6 Most Common Honda Outboard Engine Problems


Honda Outboard Engines — Common Issues and Remedies

Honda is far from being a new player in the boating industry. Indeed, the Japanese giant has been manufacturing four-stroke outboard motors since 1964 and has earned quite a fanbase among boating enthusiasts. Over the years, the company’s outboards have won several prestigious accolades, including the IMTEC Innovation Award, Popular Mechanics Design and Engineering Award, customer satisfaction award for four-stroke outboards from J.D. Power, and the IBEX Innovation Award. Today, there are only a handful of other manufacturers that can match a Honda outboard’s reliability.

Of course, reliable doesn’t mean invincible. With time and subjugation to air, water, and moisture, even the best outboard will eventually develop complications and need some fixing. It is important to remember that regularly inspecting your outboard can help avoid, or at the very least, significantly reduce those problems in the long run. In this article, we will highlight the most common issues faced by Honda outboard owners and how a trustworthy Honda 130 outboard service manual can help mitigate them click here to get service manual.

1. Starting Issues


There’s no denying it; starting issues are one of the most common problems with Honda outboard. Make sure to check if the shifter is in neutral, or if you have engaged the kill switch accidentally.

Also, at times, the ignition switch may loosen up and compromise the outboard’s entire starting mechanism. An easy fix would be just tightening up a retaining nut or screw. If that doesn’t work, there might be a loose connection somewhere or an inadequate fuel supply.

As the saying goes — “better safe than sorry.” Hence, it’s crucial to regularly inspect and clean your electrical connections. If all else fails, you’ll find detailed troubleshooting instructions in your Honda marine shop manual that will help you identify the cause.

2. Carburetor Build-Up


Older Honda two-stroke outboard motors sometimes develop a thick black substance in the carburetor. Indeed, as the fuel mixes with the two-stroke engine oil and gradually evaporates, it leaves a build-up in the carburetor, which may eventually restrict the fuel flow to the motor, resulting in a loss of power.

Your Honda marine shop manual will recommend two ways to deal with this problem — you can either prevent the condition by draining the fuel from the carburetor after using the boat. Another way is to keep the carburetor wet or squeeze the primer bulb weekly, without turning on the motor.

3. Overheating Issues


Overheating problems are quite frequent with almost all engines, and Honda outboards are no exception. However, the main culprit that primarily causes this anomaly in Honda outboards is twigs, mud, plants, or trash blocking the water intake valve.

It is important to remember that, unlike car engines, outboards don’t have radiators and heavily rely on water to keep the temperature under control — and even more important, the only way to prevent being stuck in the middle of a lake with a seized engine due to algae in the water intake valve is preventive maintenance. Always inspect your engine after a ride and make sure to keep an eye on the hoses and clamps. Any coolant leak will eventually cause an overheating condition.

4. Broken Drive Belt


Older Honda outboards are particularly susceptible to broken belts. With time, rubber belts dry out and tend to crack and snap. To make matters worse, detecting the sound of the drive belt breaking becomes even more challenging with the engine running. In most cases, you’ll only notice something is wrong when the overheating engine light comes on, or the voltage meter shows the alternator is not charging.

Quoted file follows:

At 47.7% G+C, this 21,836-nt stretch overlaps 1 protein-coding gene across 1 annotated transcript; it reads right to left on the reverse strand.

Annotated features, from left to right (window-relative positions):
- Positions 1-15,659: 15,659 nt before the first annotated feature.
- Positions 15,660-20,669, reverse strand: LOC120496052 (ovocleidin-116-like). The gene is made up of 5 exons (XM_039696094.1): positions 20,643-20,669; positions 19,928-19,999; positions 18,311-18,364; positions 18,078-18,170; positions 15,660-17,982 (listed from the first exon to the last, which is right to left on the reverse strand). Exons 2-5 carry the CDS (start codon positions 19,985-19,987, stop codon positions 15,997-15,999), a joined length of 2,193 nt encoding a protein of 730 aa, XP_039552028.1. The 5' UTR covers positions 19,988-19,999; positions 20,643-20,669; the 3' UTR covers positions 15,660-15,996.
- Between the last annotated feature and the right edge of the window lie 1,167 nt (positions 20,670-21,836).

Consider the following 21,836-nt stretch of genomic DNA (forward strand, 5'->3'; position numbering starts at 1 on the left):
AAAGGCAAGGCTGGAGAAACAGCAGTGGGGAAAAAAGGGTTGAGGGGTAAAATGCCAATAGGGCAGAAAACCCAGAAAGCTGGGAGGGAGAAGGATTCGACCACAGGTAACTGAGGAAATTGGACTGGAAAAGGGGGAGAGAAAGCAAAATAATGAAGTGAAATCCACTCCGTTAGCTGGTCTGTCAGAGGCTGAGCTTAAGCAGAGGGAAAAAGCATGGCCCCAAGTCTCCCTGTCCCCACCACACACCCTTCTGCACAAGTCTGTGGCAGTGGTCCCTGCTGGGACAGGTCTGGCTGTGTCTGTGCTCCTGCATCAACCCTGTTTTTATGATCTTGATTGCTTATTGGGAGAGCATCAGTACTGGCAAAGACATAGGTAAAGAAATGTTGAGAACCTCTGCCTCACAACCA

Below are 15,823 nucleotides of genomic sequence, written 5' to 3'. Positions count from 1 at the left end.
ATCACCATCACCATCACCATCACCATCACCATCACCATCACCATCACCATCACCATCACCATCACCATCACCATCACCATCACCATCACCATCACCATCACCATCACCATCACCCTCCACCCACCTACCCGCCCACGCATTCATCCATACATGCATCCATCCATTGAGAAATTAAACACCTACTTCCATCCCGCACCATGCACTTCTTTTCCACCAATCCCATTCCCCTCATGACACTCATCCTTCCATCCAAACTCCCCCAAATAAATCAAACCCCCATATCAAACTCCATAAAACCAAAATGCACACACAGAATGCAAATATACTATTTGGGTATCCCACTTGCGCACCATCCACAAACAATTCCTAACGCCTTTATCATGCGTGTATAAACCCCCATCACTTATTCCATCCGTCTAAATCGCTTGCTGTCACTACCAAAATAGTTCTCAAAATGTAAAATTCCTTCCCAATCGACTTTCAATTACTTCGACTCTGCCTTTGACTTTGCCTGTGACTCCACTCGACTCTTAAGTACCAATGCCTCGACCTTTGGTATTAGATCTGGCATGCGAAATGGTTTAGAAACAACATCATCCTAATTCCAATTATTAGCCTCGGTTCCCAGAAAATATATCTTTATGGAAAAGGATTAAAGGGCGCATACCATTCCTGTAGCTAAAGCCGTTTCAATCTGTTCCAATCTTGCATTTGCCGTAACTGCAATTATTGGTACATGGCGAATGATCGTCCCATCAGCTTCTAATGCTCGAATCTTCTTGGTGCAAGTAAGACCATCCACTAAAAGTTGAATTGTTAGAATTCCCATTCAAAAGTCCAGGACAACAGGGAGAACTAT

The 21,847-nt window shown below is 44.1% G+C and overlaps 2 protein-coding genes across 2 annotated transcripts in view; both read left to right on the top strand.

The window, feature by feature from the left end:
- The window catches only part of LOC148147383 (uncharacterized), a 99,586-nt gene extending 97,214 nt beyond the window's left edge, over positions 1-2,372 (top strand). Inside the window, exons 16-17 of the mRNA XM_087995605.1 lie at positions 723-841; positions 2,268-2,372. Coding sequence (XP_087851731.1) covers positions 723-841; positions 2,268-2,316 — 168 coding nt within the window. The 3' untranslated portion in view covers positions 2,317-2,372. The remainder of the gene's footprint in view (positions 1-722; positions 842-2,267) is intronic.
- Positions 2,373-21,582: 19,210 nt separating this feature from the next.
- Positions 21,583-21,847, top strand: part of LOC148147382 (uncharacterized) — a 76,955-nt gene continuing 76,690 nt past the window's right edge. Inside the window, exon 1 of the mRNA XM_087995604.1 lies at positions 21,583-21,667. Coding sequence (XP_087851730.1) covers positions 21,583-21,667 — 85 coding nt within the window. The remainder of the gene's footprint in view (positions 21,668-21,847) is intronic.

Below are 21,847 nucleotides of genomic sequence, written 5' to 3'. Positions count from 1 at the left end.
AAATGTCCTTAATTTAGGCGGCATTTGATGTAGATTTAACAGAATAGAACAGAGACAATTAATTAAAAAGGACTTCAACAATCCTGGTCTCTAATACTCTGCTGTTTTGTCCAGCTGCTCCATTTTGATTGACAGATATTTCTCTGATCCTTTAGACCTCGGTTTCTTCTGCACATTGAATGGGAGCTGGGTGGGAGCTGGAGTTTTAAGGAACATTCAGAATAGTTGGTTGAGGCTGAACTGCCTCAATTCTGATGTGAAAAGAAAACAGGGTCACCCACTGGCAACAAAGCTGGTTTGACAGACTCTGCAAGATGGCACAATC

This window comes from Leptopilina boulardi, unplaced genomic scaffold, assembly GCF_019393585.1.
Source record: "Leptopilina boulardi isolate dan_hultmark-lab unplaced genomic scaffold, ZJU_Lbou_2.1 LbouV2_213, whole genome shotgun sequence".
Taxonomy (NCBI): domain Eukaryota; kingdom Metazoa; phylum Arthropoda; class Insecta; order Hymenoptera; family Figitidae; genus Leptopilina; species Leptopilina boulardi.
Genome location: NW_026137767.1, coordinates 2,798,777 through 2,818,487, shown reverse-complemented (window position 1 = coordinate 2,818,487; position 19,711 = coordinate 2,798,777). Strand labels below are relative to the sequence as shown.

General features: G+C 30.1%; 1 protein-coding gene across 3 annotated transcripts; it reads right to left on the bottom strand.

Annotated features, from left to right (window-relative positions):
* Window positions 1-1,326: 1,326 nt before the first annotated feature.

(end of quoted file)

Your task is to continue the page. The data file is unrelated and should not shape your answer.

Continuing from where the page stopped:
We recommend always keeping a spare drive belt and the necessary equipment to replace it on your boat — just to be safe. And in case you aren’t sure how to replace it, slide your Honda outboard shop manual in a big Ziploc bag and keep it on board too. It will show you how to replace a defective drive belt the right way — just like authorized Honda mechanics do — no matter where you are with your boat.

5. Propeller Problem


It is not explicitly related to the outboard itself, but a damaged propeller can take a heavy toll on your expensive piece of machinery. A gouged blade can create imbalance and cause the propeller to vibrate. Hence, always make sure to check for signs of wear and tear on the propeller. Even a single hit or a fishing line can snarl the shaft and jam it.

Apart from that, the rubber bushing inside the hub can also wear out over time, causing your outboard to lose power.

6. Shifter not working

When it comes to outboard transmission, the most common culprits are a lack of gear oil or a broken linkage. Most Honda outboards use a mechanical cable to make gear shifts, and this cable often detaches from the shift lever. Changing it usually fixes the problem, however, things can turn ugly quite fast if the problem occurs on the transmission side of the linkage.

You can try a couple of things to prevent this from happening, like maintaining the oil to the recommended level and regularly servicing the cable. An even safer bet would be to carry extra transmission fluid and a spare wire onboard. Once again, replacing the control cable and adding fluid are two simple procedures you’ll find in your Honda outboard shop manual.

Last Words


Irrespective of the brand, all outboards will encounter problems at some point in their lives. Still, if you want to make sure your outboard lasts longer than most, regular repair and maintenance is the key. And the first step to staying on top of your outboard’s service schedule is to get your hands on a Honda marine owner’s manual and the corresponding repair manual.

You’ll find everything you need to inspect and maintain your outboard motor there and save time and money in the process — what’s not to like?